My heart leaped up when I beheld the following headline in this morning’s (London) Daily Telegraph:“Michael Gove is too good to be our next Prime Minister.” Here at last, I thought, I had found in the article’s author, Sarah Arnold, someone who shares my suspicion that good character is but a poor qualification for national leadership—particularly when the accolade of possessing such a character is bestowed by the media. Alas! It turned out that Ms. Arnold only meant that Mr. Gove was doing such a bang-up job as environment secretary under Mrs. May’s government that she was loath to see him translated to the top job. Not only that, but he also qualified as “good” in her book mainly by interesting himself in the agenda of the “climate change” lobby—the short route to political sainthood in the media’s eyes.
Of course I should have realized it to be a vain hope that even (perhaps especially) a “conservative” newspaper, American or British, would ever be found putting “character” or “principle” in their political places—which, in my view, are some way below the top of the list of desirable qualities in a national leader. In yesterday’s Times of London the former Conservative Member of Parliament Matthew Parris wrote as follows about Mr. Gove’s chief rival for the top job:
What weasels these Tory MPs are. More than three years ago I wrote an attack on the character and competence of Boris Johnson for The Times. I received messages, verbal and electronic, from many of his colleagues, congratulating me on putting into print what everyone knew. Some messages were expressed in more violent language than my own column. Today I observe the growing list of Tory MPs declaring support for his campaign to be prime minister. First: I will never break confidences once reposed in me. Second: I cannot believe how many of those listed were lining up to damn him only a few years ago.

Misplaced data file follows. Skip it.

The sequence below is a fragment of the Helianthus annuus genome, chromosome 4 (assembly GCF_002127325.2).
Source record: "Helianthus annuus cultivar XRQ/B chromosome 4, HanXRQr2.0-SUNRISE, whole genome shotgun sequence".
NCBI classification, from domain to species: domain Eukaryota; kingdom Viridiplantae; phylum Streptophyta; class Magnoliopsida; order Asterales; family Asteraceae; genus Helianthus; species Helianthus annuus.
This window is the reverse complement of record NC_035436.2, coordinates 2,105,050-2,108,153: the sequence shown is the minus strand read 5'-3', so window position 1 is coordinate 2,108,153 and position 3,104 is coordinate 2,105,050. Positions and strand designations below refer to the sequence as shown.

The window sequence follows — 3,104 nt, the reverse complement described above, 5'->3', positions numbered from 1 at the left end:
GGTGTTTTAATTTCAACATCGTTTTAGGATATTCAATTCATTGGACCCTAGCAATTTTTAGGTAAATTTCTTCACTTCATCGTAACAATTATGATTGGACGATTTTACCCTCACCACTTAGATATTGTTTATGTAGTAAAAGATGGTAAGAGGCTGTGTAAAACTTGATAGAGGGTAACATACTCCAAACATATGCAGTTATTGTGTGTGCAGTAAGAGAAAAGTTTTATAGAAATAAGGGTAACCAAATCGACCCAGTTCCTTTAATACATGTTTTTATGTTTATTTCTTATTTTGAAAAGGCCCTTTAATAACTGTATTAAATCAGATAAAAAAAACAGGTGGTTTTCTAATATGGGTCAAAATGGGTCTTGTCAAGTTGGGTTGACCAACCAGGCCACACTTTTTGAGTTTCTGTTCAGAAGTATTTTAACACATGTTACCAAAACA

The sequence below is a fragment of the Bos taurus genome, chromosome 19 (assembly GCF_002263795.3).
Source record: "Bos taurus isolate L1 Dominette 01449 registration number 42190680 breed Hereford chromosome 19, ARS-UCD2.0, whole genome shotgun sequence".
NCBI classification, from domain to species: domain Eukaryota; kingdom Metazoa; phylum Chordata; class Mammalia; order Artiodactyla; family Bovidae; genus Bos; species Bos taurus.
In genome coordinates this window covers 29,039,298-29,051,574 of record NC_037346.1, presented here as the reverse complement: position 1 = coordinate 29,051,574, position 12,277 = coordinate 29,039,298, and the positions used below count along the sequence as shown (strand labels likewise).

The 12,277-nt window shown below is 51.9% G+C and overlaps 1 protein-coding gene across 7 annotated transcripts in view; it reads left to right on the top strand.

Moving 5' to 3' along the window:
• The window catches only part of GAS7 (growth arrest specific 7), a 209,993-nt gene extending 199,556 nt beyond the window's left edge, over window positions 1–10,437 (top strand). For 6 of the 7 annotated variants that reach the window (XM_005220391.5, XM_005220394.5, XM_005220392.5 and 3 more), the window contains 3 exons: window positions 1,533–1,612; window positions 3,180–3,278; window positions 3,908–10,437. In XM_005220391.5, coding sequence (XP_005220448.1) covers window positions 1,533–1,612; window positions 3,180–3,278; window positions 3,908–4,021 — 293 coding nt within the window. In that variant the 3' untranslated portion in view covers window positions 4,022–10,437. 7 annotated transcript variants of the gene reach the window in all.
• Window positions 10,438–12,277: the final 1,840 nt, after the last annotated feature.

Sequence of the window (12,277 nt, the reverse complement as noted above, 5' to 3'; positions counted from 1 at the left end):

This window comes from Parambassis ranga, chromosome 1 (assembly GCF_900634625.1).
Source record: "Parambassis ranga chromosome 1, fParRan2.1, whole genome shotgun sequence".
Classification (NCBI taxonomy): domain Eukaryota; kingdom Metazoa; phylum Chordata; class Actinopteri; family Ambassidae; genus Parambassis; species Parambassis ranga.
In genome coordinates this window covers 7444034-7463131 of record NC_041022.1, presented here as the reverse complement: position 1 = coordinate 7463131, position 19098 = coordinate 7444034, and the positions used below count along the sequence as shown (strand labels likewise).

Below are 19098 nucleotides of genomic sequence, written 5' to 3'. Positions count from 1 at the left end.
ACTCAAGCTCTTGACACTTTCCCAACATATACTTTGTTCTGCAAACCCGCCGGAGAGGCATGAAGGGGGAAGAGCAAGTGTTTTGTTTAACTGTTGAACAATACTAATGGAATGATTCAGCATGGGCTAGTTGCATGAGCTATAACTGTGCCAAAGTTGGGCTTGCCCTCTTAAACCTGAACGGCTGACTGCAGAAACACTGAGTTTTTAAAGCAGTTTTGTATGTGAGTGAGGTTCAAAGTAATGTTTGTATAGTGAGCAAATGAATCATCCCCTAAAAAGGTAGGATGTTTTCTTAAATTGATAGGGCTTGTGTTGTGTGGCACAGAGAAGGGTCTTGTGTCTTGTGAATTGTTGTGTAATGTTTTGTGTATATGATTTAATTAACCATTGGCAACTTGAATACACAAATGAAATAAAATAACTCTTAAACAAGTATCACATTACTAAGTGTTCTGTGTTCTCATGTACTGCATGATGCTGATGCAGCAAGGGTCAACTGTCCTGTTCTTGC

Of course it never occurred to Mr. Parris to think that maybe his former colleagues are not weasels, but merely recognize that “character” (if not competence) is an overrated qualification for leadership.
These thoughts were in my mind when I turned to the New York Times today and read that “Joe Biden Still Backs Hyde Amendment, Which Bans Federal Funds for Abortions.” In other words, Sleepy Joe not only ratted, he re-ratted—as Churchill said of himself, thus making a joke of his own lack of “character” as the world saw it. So then, I suppose we must ask ourselves, is Joe Biden just bad enough to be president? Well, no one knows in any given instance how voters will react to what since Churchill’s time we have come to call by the trivializing name of flip-flopping. There is evidence both ways. I can only say that, for me, the flopping back only makes the original flipping seem worse, although he now professes to hold the view of the Hyde amendment that I prefer.
This is not because of the “character” question but because, in the context of Mr. Biden’s career of bending to the ideological winds and claiming others’ ideas as his own, the flop seems quite as calculated as the flip. The most recent calculation appears to be that people will give him credit for “principle”—that politically useless but rhetorically valuable property perpetually said to be in short supply however frequently people appeal to it—if he goes back to his original position on the Hyde amendment. Of course he must know that switching back will do him no good with the party’s militant feminists, but what he stood to gain on the party’s right might outweigh what he lost on the left, whose candidate he was never going to be anyway. See, for instance, Danielle Campoamor in today’s Washington Post, who writes that “Joe Biden’s support of the Hyde Amendment makes him unfit to lead.”
Not, of course, that she necessarily thought him any more fit to lead when he briefly seemed to have opposed the Amendment. Still, her own principles, as is so often the case when they are dragged into public view, appear to be reducible to one, which is that the “choice” to end a pregnancy by abortion must never be interfered with—must, indeed, be subsidized by taxpayers. No doubt she is sincere and unalterable in this belief, as policy advocates generally are. Politics, however, is a dirty and largely unprincipled business, whatever politicians may say, and flip-flopping is sometimes necessary and even laudable. All the same, I think that most people can tell when there is good reason for the change—and when it is just for the sake of telling people what the politician thinks they want to hear.